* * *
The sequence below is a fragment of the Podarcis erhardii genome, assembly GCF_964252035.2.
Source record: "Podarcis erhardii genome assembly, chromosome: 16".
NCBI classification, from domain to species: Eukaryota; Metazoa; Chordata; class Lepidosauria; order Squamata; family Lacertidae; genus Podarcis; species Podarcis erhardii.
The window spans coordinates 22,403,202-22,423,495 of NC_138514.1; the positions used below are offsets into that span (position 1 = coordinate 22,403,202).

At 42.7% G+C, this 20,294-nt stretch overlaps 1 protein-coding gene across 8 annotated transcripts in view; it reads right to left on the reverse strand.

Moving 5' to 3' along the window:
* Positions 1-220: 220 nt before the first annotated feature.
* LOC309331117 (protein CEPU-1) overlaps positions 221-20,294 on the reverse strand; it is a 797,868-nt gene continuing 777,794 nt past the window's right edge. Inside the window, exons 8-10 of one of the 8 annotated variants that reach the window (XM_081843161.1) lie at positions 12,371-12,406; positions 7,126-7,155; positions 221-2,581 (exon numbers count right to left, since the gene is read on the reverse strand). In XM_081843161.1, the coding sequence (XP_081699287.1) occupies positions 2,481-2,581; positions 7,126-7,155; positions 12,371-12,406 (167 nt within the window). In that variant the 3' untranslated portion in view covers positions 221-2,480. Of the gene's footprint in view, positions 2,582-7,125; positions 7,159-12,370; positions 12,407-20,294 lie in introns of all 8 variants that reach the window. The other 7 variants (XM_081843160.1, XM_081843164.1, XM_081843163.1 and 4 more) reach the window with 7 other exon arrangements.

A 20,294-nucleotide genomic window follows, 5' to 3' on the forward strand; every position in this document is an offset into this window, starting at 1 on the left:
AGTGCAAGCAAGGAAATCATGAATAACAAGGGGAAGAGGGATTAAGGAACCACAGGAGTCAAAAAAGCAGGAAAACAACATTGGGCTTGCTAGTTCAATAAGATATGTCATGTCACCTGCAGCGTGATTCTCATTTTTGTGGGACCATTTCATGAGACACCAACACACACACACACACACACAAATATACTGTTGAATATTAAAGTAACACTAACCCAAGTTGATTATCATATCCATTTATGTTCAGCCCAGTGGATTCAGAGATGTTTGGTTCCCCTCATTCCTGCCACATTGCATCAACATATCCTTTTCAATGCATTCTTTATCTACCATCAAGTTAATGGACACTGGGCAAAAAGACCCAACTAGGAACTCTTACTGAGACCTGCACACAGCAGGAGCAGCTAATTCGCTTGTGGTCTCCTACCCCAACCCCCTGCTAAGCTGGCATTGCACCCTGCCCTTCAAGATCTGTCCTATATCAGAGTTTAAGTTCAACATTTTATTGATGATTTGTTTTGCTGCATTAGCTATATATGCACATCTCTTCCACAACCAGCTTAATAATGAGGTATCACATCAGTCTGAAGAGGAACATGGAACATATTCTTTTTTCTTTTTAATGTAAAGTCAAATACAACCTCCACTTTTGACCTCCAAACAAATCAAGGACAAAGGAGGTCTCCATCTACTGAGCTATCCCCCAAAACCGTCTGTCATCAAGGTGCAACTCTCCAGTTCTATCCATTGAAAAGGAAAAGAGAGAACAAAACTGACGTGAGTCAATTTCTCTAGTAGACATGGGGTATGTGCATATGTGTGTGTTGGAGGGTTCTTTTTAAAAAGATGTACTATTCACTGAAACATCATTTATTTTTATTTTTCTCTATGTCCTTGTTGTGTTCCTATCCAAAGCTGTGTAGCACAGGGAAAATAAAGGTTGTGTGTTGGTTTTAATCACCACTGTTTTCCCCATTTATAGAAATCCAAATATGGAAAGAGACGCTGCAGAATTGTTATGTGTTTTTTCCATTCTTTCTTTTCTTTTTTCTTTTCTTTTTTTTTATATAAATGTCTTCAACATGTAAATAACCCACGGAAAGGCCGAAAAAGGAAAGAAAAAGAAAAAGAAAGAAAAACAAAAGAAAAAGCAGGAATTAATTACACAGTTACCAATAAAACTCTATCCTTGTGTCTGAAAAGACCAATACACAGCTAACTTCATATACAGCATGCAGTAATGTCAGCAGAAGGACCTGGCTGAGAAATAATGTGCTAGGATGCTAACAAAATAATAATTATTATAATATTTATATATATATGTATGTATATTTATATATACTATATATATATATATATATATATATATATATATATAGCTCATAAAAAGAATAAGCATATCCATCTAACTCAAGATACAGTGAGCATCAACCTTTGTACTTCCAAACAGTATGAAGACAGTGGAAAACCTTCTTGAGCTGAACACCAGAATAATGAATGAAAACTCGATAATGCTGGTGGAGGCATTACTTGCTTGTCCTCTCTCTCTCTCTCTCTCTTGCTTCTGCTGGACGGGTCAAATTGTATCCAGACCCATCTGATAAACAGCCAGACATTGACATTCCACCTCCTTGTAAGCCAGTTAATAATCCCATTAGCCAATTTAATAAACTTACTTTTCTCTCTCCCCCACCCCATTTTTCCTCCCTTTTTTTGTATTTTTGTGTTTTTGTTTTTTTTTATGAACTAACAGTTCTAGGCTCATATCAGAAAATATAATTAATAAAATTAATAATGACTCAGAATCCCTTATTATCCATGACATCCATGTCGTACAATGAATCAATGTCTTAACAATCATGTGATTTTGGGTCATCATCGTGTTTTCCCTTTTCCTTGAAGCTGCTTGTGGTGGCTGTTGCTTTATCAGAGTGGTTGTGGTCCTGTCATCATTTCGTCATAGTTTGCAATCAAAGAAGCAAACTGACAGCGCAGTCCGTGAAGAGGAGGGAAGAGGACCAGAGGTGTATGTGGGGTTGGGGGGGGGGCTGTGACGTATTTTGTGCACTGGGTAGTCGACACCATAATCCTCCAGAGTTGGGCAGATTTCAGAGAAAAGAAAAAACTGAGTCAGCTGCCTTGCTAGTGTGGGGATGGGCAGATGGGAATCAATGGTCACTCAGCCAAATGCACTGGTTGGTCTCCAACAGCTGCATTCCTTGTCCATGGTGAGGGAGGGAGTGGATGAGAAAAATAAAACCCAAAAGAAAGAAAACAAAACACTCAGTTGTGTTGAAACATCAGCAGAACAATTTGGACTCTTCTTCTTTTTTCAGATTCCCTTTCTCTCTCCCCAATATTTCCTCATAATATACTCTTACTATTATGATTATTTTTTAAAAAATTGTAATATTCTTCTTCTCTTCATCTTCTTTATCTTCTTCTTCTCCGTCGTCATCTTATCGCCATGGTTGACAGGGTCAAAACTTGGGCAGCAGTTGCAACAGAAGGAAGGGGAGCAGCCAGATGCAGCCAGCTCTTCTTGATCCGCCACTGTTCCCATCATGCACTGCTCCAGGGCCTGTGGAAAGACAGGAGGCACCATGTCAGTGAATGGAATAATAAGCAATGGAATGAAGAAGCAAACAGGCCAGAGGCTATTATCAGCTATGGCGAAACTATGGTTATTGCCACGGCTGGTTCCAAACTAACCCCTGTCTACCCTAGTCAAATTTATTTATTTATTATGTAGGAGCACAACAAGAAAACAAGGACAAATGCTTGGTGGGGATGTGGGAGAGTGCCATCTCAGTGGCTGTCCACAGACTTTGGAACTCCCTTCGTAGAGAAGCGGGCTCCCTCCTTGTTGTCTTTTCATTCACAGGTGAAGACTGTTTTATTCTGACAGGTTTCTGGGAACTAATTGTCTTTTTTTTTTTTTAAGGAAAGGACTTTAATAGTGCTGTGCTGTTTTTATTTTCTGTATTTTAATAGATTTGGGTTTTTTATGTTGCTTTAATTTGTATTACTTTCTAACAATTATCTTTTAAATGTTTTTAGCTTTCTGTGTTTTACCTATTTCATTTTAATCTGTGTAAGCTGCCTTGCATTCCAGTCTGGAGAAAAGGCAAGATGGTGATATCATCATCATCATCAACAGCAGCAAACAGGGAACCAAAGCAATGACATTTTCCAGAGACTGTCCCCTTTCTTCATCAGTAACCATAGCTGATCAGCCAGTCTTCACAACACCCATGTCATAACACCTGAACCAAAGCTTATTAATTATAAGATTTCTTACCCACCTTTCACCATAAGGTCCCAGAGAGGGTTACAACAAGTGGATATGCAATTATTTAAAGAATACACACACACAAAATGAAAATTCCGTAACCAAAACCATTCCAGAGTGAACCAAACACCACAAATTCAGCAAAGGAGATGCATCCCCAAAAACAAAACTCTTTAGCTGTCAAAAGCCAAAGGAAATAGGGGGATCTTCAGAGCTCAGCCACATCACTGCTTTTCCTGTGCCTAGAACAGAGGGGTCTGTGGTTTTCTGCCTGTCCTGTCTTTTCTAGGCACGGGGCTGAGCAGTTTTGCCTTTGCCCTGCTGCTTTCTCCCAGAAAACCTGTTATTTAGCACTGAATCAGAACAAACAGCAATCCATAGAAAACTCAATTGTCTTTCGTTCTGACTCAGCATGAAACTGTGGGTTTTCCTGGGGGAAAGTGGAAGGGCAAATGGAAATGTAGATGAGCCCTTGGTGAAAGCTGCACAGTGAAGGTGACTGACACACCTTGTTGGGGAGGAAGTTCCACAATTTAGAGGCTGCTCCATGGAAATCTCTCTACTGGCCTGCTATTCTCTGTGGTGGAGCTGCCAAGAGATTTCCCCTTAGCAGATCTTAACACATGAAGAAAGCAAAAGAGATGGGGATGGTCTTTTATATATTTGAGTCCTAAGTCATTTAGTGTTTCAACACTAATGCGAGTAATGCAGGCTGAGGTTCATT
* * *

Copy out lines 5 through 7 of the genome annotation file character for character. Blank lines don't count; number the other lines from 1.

At 42.7% G+C, this 20,294-nt stretch overlaps 1 protein-coding gene across 8 annotated transcripts in view; it reads right to left on the reverse strand.

Moving 5' to 3' along the window:
* Positions 1-220: 220 nt before the first annotated feature.